Gender Equality in Technology

Alice Marshall and Serge Lachapelle on gender equality in technology. #GETBlog is sponsored by Google.

Han tog techbranschen till förorten

2016-11-10 09:36  

#GETblog har träffat Zakaria Hersi, som inte fick några svenska jobberbjudanden förrän han ansökte i annat namn. Nu leder han techeventet Orten.io; satsningen på talangerna som inte smälter in.

Hi folks! The blog is on again, after a small break. Alice, Serge and NyTeknik. Same setup, slightly more mature authors… but not by much! To kick it off this week, we’ll talk about Orten.io.

Orten.io is a brand new initiative founded by Zakaria Hersi to increase inclusion and diversity in tech in Sweden by building a more diverse pipeline of talent.

Currently, Orten is focusing on hosting events in Stockholm, Malmö and Gothenburg in the suburbs, and is planning on launching its first “Orten Academy” in January 2017.

Orten Academy is a 12-week long programming bootcamp for candidates who have typically been excluded in the tech industry, followed by an internship at a tech company. The Orten initiative is similar to the wildly successful Code 2040 in the US.

GETBlog had a chance to catch up with Orten’s founder, Zakaria Hersi:

When did Orten.io get started, and where did the idea come from?

– It was around 2011 that I came back to Sweden from Kenya. I had founded a company in Kenya, but I thought it would be nice to get a 9-5 job back in Sweden. I applied for a bunch of jobs, and all I got were auto-replies. No one was responding, and it just got worse and worse. After 4 months, I started applying to trainee jobs just to find a job. I got depressed, and I thought I’d try out a test. I changed my email accounts to a different name – Hersi instead of my longer last name. I sent out my applications under my shortened, more neutral-sounding name, Zakaria Hersi, and after sending out two applications, I got two interviews. I couldn’t do the traditional type of market, so I had to find a different way.

I appreciate the start-up attitude where anyone is an asset and the focus is on the global market. In Sweden, the focus is often on how you blend with the rest of the team. I was away until recently in Nigeria, but when I came back to the tech scene in Stockholm, I saw that founders and tech event participants often have very similar profiles – white males between the ages of 25-35, often from the same universities. I began to feel that there’s a division within the startup scene.

I gave a talk at Webbdagarna in March 2016 telling my story. It was really well-received, but the people who need this, the people who can relate, weren’t there. I thought, “I can’t be the only one.”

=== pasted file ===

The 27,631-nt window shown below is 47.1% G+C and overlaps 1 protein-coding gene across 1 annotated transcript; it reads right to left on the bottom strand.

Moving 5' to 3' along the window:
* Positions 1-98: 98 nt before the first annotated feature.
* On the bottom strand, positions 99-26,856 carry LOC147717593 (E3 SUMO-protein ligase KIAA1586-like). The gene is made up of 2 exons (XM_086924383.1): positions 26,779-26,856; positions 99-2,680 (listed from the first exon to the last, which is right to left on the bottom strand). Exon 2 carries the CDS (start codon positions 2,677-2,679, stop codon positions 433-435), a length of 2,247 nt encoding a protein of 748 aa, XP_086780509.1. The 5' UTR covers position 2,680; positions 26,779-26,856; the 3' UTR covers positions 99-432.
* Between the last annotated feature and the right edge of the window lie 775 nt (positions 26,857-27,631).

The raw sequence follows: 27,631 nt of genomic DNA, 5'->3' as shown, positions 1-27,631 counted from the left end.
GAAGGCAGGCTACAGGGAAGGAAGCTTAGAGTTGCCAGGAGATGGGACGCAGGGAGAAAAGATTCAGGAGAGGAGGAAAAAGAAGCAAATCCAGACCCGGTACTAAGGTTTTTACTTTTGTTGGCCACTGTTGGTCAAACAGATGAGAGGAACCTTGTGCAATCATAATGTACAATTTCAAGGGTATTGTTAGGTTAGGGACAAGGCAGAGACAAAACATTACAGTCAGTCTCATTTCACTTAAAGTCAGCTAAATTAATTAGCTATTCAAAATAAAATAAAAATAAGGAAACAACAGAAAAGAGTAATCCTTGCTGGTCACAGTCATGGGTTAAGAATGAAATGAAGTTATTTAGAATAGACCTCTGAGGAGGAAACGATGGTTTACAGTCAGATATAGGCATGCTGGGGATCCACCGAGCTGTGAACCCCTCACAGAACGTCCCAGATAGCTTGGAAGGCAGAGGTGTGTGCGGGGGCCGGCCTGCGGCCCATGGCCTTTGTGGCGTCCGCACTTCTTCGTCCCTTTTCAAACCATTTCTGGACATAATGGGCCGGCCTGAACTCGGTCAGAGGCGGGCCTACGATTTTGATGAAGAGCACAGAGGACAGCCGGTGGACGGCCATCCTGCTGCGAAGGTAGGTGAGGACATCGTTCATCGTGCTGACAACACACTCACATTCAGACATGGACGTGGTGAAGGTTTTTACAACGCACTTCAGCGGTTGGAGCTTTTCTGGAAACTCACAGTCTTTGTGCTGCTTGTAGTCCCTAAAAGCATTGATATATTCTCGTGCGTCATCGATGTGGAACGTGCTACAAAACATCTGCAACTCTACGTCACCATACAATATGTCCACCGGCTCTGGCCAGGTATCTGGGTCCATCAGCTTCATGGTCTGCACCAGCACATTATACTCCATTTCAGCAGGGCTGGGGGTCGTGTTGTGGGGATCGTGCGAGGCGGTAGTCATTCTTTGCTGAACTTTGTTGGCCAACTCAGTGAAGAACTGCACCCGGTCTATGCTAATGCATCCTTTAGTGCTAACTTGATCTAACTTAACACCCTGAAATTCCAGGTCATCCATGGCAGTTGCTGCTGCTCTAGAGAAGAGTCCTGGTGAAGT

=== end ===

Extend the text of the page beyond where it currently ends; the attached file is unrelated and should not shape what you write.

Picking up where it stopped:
I figured that if I could take tech events to the suburbs, and bring all the people who normally go to tech events with me, it would be a meeting of two different types of groups. It’s very important to us that 50% of our speakers are women and 50% are men. We try to have first and second generation immigrants from the area. For the first event on September 28 in Stockholm, we had the Founder of ServiceFinder, Jeffrey, who’s from Tensta. We also had one of the founders of Backing Minds, from Rinkeby, Susanne Najafi. We had Paradox’s COO Susana Meza Graham, who’s from Rinkeby.

Where are you getting funding?

– We’ve been self-financed from the start. Usually other tech events have big sponsors. People haven’t figured out where we fit in yet. But one of the speakers from the last event in Stockholm, who wishes to remain anonymous, actually sponsored the full event. In Malmö, we have one sponsor, tretton37, who’s sponsoring the food and event itself. At the moment, we’re very lean.

Our events are always going to be free. We put them in different locations around Sweden to make sure that they’re accessible to the widest group possible. We’re really grateful for the immense support we’ve received.

Right now, we’re looking for funding from angels and other sources to help us fund the Bootcamp. We hope to launch in Spring 2017. It’s our goal to build something sustainable, that’s not dependent on funding in the long-term.

Can you give us some more details about the Academy and how it’s going to work?

– The Academy is running in the Spring of 2017, from the end of January. We’re going to run it for 3 months in 3 locations. It will be a teacher-led program, with help from volunteers. We’re working with different partners to ensure a curriculum that works.

In the internship portion, it’s essential that the students are able to work in groups and deliver. We want them to get hands-on experience. Our goal is to deliver a strong first batch of candidates.

Who can apply?

– We’re looking for people ages 18-35 who: identify as female, and/or are first or second generation immigrants, (either women or men), and/or are from areas in Stockholm, Malmö or Gothenburg that are suburbs or “förorter.”

Are you a coder by background?

– No, I’m not. I do marketing and operations, but wherever I’ve worked in tech, it’s always been the same issue of a lack of candidates. At the same time, I’m of Somali background, which is a group that often faces discrimination. I’m trying to bridge these two gaps. It was a crazy idea just a few months ago, but the support that we’ve received has been incredible. Lots of people are engaged and trying to help us out.

We really appreciate all the help we get – whether it’s introductions, volunteers, or financial help. If you’d like to get involved, just send us a message on our website. We’re open for anything.

Alice Marshall

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